It doesn’t take much to know U2 has a new album out. With Apple commercials, a very un-Apple black and red special-edition iPod, an abrasively rollicking single (“Vertigo”) and the struggle for world peace going for them, the band from Dublin is back. “How to Dismantle an Atomic Bomb,” their 11th studio release, is a very U2, very driven, very good album that maintains the group’s swaggering iconic status, despite a few confused follies.
U2 has been called on the cover of Spin Magazine “the world’s biggest band,” dubbed by USA Today “the biggest rock stars on the planet” and are the self-proclaimed “greatest rock band in the world.” Obviously, they doesn’t have a problem pleasing the many fans of their super pop-rock. Yale fans are no exception.
“U2 is amazing, and I would say this new album is on the level with some of their best work. I think they have outdone themselves with this one,” Elise Taylor ’08 said.
Christopher Ashley ’05, a staff columnist for the News, said the band remains innovative despite their long careers.
“There’s a shortage of ecstatic music today, but U2 is the exception,” Ashley said. “They’ve been doing it for 20 years, and it’s thrilling to see that they can still pull it off after so long.”
Soaring to fame with their 1983 “War,” on the back of “Sunday Bloody Sunday” and “New Year’s Day,” but rising to the level of superstar with the visionary masterpiece “The Joshua Tree” four years later, U2 has maintained their easily identifiable sound — shimmering, wayward guitars motivated by hard rhythm, overlayed with Bono’s earnest vocals — without succumbing to stagnancy.
They’ve been huge arena rock stars since the late ’80s, though their work in the studio hasn’t suffered (with the sole exception of the glitzy disaster “Pop”). For example, 1991’s “Achtung Baby,” which wades brilliantly through romance and panic, is perhaps their best album after “Joshua.”
Besides their sound, the band is well-known for self-righteous politics and the quasi-religious themes of their music. A propensity toward revolution is equally characteristic. Over their career, they’ve traversed between pub-rock, ironic electronica, ethereal ambience, post-punk, tongue-in-cheek dance, straight-ahead pop and arena-rock.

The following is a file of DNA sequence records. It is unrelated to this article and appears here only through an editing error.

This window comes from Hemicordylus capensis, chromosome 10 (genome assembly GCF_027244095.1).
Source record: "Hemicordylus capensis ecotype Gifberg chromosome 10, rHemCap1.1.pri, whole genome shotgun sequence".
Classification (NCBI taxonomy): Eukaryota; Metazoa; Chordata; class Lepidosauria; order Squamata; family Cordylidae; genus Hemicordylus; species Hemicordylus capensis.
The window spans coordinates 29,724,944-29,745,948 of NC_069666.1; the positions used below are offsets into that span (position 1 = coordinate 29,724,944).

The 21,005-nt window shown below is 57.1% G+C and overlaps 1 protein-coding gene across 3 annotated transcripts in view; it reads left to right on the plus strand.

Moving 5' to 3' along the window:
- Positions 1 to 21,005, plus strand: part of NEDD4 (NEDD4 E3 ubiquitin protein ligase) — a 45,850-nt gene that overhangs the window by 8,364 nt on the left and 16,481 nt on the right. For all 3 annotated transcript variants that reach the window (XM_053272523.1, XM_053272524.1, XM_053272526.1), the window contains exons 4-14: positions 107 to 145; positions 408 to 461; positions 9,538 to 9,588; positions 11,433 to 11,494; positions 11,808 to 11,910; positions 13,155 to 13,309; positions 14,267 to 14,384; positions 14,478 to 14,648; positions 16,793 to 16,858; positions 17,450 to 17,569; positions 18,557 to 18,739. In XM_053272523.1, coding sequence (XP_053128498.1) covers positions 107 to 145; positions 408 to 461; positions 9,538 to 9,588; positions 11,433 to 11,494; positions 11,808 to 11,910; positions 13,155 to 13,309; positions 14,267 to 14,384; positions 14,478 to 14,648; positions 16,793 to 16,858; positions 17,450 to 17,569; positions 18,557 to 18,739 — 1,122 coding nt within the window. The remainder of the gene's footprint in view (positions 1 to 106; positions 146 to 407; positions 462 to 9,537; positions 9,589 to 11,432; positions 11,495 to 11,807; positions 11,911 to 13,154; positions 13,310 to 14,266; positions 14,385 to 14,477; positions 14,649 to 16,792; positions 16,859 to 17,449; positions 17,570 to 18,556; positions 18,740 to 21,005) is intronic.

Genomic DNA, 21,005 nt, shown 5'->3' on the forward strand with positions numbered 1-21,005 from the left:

At first glance, “Atomic Bomb” is most similar to 2000’s “Everything You Can’t Leave Behind,” their wildly successful previous album. Both radio-friendly albums are similarly built around simple choruses with anthemic melodies.
“Vertigo,” is the musical equivalent of “Elevation” from “Leave Behind,” catchy but lyrically empty. The best parts of both — and the reasons they are singles — is the hilariously named Edge’s wonderfully powerful discordant guitar.
But “Atomic Bomb” also works as throwback to their now-classic ’80s sound. The rhythmically lively “City of Blinding Lights” soars through Bono’s reflections of beauty. Its punk-like guitar riffs build towards a brilliantly crashing chorus. The dreamy “Miracle Drug,” a quintessential U2 half-ballad, is an irreverent exclamation of love’s ecstasy. It does lose points for the lyric “Freedom has a scent / Like the top of a newborn baby’s head,” which in fine Bono fashion he declared the two best lines on the album.
Thankfully, the album does not rigidly adhere to the band’s root sound. The humbling “Crumbs from Your Table,” a desperate celebration of an anonymous girl and the melodically rousing “Original of the Species” raise the album to a higher level.
But perhaps the album’s best song is “Sometimes You Can’t Make It On Your Own,” a gorgeously poignant track that declares devotion to the omnipresent but reluctant lover. “You don’t have to put up a fight / You don’t have to always be right,” Bono moans over a picked acoustic guitar that eventually gives way to a transient climax that resonates with enlivened fury. Interestingly, like the other best tracks of the record (“Vertigo” included), “Make It On Your Own” takes a few listens to fully appreciate outside of its immediate catchiness.
But the album isn’t perfect. “Love and Peace or Else,” besides its horrible title, suffers from an erratic instrumentation that tries and fails to channel the blues. “One Step Closer” aims at a pensive softness, though it is too static to go anywhere interesting. As a whole, it might also be said that the album might seem mediocre to a listener used to the multi-layeredness of contemporary indie rock.
Indeed, “Atomic Bomb” is nothing new for U2.
“I don’t feel these Irish boys are making a difference,” Patricio Zambrano ’05 said. “As of late, they feel like a parody of itself.”
While the record is far from the flatness suggests by Zambrano’s criticism, it certainly lacks the groundbreaking diversity of recent work by Radiohead and Wilco (fellow competitors for the meaningless title “best band in the world”).
But the album is nevertheless simply effective: It is forward-thinking while grounded in tradition, but most of all catchy and chronically melodic. Its best songs, like the band’s best work, are ecstatically powered toward riveting exclamations of unheeding passion.
“How to Dismantle an Atomic Bomb” exemplifies why U2 is a mainstay of popular culture and assures that they’ll stay that way for a while longer.